India and Afghanistan signed a strategic partnership agreement that officials of their governments say will allow for Indian training of Afghan troops in coming years, a step that may exacerbate the two countries’ tensions with Pakistan.
Afghan President Hamid Karzai and India’s Prime Minister Manmohan Singh signed the accord yesterday in New Delhi, a day after Karzai accused Pakistan in a televised speech of foiling his attempts to make peace with Taliban insurgents by secretly backing their war effort. The agreement is not directed at Pakistan, Karzai said today, without giving details on the type or scale of training being discussed.
After years in which Karzai kept India at arm’s length on security issues, his willingness to seek military training “is a joint message he and the Americans are sending to Pakistan that, if you don’t come on board and stop supporting these guerrillas, we have an option to strengthen ties with India,” Amin Saikal, an Afghan political scientist at Australian National University, said yesterday in a phone interview.
Saikal and other analysts say the growing strains are part of an “end-game” in which Pakistan is seeking to keep or increase its influence in Afghanistan as the U.S. tries to reduce its commitment to the decade-long war, the longest-ever conflict for the U.S. military. While India has drawn closer to Afghanistan with promises of new aid and an offer to invest billions of dollars in mining a large iron deposit, Pakistani leaders have traded top-level visits with China’s leaders, seeking closer ties.
As President Barack Obama tries to withdraw the bulk of America’s 98,000 troops in Afghanistan within three years, the U.S. and Karzai have publicly increased pressure on Pakistan to end what they and independent analysts say is its policy of quietly backing the Taliban insurgents in Afghanistan.
Pakistan’s army for years has denied reports by scholars -- and last month by the top U.S. military commander -- that it supports Islamic guerrillas as proxy forces for attacks on Afghanistan and India. Pakistan has fought three wars with India and its officials say the army would regard any Indian security presence in Afghanistan as a threat to Pakistan.
While “Pakistan won’t object to any Indian role in helping the development” of Afghanistan, “any military or intelligence role for India will not be tolerable for Pakistan,” Pakistani foreign policy analyst and former ambassador Maleeha Lodi said in an interview in July. Pakistan’s security policies are set by its politically powerful army, which Lodi said retains “its desire to prevent any kind of strategic encirclement” through an Indian-Afghan security relationship.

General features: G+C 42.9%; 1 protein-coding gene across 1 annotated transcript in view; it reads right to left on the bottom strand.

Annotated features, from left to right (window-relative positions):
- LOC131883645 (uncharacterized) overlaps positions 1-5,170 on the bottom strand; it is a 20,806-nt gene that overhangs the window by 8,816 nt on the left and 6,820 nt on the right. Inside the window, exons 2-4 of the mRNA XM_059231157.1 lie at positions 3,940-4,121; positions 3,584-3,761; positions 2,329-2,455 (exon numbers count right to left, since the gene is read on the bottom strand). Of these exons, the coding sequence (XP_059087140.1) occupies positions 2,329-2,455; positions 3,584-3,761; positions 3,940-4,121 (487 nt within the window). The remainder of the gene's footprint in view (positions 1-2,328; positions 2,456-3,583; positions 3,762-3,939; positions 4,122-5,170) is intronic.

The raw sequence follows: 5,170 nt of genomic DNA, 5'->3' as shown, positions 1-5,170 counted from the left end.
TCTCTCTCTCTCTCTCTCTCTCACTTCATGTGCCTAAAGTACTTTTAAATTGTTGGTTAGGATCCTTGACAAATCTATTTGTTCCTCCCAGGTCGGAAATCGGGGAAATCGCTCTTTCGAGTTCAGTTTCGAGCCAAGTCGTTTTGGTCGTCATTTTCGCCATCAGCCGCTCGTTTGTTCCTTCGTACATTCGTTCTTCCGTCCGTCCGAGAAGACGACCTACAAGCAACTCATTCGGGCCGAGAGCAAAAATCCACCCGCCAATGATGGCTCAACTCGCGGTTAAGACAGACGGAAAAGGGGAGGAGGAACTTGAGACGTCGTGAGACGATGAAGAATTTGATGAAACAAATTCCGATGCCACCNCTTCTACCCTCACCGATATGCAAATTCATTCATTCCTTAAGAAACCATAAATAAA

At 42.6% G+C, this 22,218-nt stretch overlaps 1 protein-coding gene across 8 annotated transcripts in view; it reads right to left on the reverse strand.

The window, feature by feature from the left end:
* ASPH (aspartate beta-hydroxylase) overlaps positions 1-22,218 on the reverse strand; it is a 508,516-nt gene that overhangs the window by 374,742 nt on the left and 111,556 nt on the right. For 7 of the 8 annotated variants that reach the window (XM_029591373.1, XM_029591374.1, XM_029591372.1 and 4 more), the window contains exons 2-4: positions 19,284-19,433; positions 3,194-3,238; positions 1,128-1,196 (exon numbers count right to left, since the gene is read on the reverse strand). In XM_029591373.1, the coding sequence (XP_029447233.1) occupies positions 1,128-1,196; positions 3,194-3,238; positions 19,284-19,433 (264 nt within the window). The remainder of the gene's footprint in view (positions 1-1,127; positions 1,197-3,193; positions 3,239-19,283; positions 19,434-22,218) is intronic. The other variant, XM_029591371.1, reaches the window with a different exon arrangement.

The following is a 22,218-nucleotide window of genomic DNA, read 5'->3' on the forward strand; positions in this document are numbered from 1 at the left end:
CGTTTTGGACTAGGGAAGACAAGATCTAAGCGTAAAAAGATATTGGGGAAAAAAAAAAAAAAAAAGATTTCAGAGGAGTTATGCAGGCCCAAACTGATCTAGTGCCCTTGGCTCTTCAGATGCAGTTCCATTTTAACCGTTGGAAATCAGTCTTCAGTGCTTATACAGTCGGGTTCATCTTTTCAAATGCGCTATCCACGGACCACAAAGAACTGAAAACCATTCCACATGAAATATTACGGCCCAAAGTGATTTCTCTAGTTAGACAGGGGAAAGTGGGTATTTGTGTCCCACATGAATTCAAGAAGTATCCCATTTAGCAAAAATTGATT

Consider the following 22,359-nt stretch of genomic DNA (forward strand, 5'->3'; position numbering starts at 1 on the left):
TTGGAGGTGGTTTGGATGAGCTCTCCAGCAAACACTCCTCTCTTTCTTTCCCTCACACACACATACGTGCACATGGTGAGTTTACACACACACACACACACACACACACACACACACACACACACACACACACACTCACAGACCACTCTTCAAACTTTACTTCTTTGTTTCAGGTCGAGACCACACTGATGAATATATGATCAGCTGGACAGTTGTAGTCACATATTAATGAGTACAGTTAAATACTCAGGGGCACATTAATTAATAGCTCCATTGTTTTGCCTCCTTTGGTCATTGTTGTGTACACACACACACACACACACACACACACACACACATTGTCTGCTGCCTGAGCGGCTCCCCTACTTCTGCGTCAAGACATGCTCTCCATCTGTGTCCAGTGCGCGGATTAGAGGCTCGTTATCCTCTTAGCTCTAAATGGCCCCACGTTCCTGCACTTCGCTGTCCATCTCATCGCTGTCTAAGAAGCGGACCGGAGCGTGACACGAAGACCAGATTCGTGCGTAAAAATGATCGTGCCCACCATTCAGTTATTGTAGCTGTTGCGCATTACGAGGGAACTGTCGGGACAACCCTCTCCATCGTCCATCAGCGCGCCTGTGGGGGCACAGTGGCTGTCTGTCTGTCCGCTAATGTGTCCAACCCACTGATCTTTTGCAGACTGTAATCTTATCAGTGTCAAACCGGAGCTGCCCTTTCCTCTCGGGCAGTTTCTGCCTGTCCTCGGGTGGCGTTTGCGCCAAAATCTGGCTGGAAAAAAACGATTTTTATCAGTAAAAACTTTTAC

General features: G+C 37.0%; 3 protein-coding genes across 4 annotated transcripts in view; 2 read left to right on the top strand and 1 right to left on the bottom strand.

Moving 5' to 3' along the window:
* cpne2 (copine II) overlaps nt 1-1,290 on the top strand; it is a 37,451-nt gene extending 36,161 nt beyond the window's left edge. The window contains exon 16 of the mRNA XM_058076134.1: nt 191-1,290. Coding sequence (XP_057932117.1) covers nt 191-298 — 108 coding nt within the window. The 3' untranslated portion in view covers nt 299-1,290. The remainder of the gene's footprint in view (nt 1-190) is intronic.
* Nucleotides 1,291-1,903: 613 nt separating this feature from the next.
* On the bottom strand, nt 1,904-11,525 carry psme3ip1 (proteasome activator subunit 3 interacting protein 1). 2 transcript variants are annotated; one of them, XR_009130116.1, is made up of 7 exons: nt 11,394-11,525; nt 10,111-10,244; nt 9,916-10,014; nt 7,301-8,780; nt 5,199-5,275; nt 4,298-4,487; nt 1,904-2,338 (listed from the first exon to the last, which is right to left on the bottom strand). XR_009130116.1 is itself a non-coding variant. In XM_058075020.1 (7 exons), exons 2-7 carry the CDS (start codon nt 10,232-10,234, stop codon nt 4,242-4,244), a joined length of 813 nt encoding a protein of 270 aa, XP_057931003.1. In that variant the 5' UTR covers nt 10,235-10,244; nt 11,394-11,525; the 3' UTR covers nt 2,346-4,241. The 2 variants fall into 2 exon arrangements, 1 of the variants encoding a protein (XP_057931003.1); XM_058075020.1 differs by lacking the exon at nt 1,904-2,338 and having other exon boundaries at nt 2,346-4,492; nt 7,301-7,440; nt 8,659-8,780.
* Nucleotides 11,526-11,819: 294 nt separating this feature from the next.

The new Indian-Afghan agreement largely enshrines joint projects already underway, Karzai said today in a speech sponsored by a New Delhi think tank, the Observer Research Foundation. It envisions Indian help “to train our police for us, to train our army for us, to train thousands of Afghan youth who are right now studying in India,” he said.
While U.S.-led forces currently train Afghan troops, their main combat force is scheduled to withdraw by 2014.
Strains between Pakistan and both Karzai’s government and the U.S. have increased following guerrilla attacks in the Afghan capital last month that officials in Kabul and Washington say were sponsored by Pakistan. On Sept. 13, Taliban fighters fired rocket-propelled grenades into the U.S. Embassy compound, and a week later a suicide bomber killed Karzai’s chief envoy for talks with the Taliban, Burhanuddin Rabbani.
Admiral Mike Mullen, the chairman of the Joint Chiefs of Staff, said before retiring at the end of September that Pakistan’s main spy agency, the Inter-Services Intelligence Directorate, or ISI, for years has supported “proxy terrorist organizations,” including the Haqqani guerrillas and Lashkar-e- Taiba. Karzai’s office said last week it has proof that Pakistan-based Taliban sent the bomber that killed Rabbani. Pakistan denied both accusations and last week summoned a conference of all political parties to denounce them.
As the U.S. and Afghan tensions with Pakistan have grown this year, India’s Singh visited in May to offer an additional $500 million in development aid, following more than $1 billion it has spent since 2002.
India’s government encouraged a group of its steel and mining companies to bid for the estimated 1.8 billion metric tons of ore at Hajigak, 100 kilometers (60 miles) west of Kabul. The tender is the biggest on offer in a country that the U.S. government estimated last year holds $1 trillion in untapped minerals.
To contact the editor responsible for this story: Peter Hirschberg at email@example.com